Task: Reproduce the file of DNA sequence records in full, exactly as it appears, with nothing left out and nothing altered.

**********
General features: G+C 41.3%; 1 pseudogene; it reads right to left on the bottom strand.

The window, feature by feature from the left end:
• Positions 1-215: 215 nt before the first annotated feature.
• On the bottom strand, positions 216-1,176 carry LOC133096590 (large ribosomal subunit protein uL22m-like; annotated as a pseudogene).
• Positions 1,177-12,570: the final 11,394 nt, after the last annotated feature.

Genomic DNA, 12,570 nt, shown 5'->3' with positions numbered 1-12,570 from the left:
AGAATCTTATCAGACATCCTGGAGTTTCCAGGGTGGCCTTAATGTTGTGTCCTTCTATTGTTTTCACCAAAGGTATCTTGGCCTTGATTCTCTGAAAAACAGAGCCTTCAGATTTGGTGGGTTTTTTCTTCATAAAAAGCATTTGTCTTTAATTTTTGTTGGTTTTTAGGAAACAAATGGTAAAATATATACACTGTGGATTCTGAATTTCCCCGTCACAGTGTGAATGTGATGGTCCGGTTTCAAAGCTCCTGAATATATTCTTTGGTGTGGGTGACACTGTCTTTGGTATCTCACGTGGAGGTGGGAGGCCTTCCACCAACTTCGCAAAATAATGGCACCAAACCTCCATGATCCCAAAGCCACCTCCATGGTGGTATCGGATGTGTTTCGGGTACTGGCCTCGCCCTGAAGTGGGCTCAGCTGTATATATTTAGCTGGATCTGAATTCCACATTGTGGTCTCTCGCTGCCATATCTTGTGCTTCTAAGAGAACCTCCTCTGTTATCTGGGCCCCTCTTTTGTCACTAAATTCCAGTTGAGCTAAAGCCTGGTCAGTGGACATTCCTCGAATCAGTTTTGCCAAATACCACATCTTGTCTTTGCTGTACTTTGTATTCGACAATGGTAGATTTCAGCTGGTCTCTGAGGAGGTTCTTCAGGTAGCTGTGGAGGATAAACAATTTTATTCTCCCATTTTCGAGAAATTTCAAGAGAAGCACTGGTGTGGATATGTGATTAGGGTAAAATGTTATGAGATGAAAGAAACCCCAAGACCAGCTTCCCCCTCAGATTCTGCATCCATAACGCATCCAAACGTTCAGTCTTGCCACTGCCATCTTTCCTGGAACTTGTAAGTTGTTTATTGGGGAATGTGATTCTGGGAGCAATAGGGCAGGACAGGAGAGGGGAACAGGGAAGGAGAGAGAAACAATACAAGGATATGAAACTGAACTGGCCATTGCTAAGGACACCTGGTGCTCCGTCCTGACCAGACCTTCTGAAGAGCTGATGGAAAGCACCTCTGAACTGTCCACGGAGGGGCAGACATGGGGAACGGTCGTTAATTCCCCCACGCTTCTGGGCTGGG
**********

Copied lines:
General features: G+C 41.3%; 1 pseudogene; it reads right to left on the bottom strand.

The window, feature by feature from the left end:
• Positions 1-215: 215 nt before the first annotated feature.
• On the bottom strand, positions 216-1,176 carry LOC133096590 (large ribosomal subunit protein uL22m-like; annotated as a pseudogene).
• Positions 1,177-12,570: the final 11,394 nt, after the last annotated feature.

Genomic DNA, 12,570 nt, shown 5'->3' with positions numbered 1-12,570 from the left:
AGAATCTTATCAGACATCCTGGAGTTTCCAGGGTGGCCTTAATGTTGTGTCCTTCTATTGTTTTCACCAAAGGTATCTTGGCCTTGATTCTCTGAAAAACAGAGCCTTCAGATTTGGTGGGTTTTTTCTTCATAAAAAGCATTTGTCTTTAATTTTTGTTGGTTTTTAGGAAACAAATGGTAAAATATATACACTGTGGATTCTGAATTTCCCCGTCACAGTGTGAATGTGATGGTCCGGTTTCAAAGCTCCTGAATATATTCTTTGGTGTGGGTGACACTGTCTTTGGTATCTCACGTGGAGGTGGGAGGCCTTCCACCAACTTCGCAAAATAATGGCACCAAACCTCCATGATCCCAAAGCCACCTCCATGGTGGTATCGGATGTGTTTCGGGTACTGGCCTCGCCCTGAAGTGGGCTCAGCTGTATATATTTAGCTGGATCTGAATTCCACATTGTGGTCTCTCGCTGCCATATCTTGTGCTTCTAAGAGAACCTCCTCTGTTATCTGGGCCCCTCTTTTGTCACTAAATTCCAGTTGAGCTAAAGCCTGGTCAGTGGACATTCCTCGAATCAGTTTTGCCAAATACCACATCTTGTCTTTGCTGTACTTTGTATTCGACAATGGTAGATTTCAGCTGGTCTCTGAGGAGGTTCTTCAGGTAGCTGTGGAGGATAAACAATTTTATTCTCCCATTTTCGAGAAATTTCAAGAGAAGCACTGGTGTGGATATGTGATTAGGGTAAAATGTTATGAGATGAAAGAAACCCCAAGACCAGCTTCCCCCTCAGATTCTGCATCCATAACGCATCCAAACGTTCAGTCTTGCCACTGCCATCTTTCCTGGAACTTGTAAGTTGTTTATTGGGGAATGTGATTCTGGGAGCAATAGGGCAGGACAGGAGAGGGGAACAGGGAAGGAGAGAGAAACAATACAAGGATATGAAACTGAACTGGCCATTGCTAAGGACACCTGGTGCTCCGTCCTGACCAGACCTTCTGAAGAGCTGATGGAAAGCACCTCTGAACTGTCCACGGAGGGGCAGACATGGGGAACGGTCGTTAATTCCCCCACGCTTCTGGGCTGGG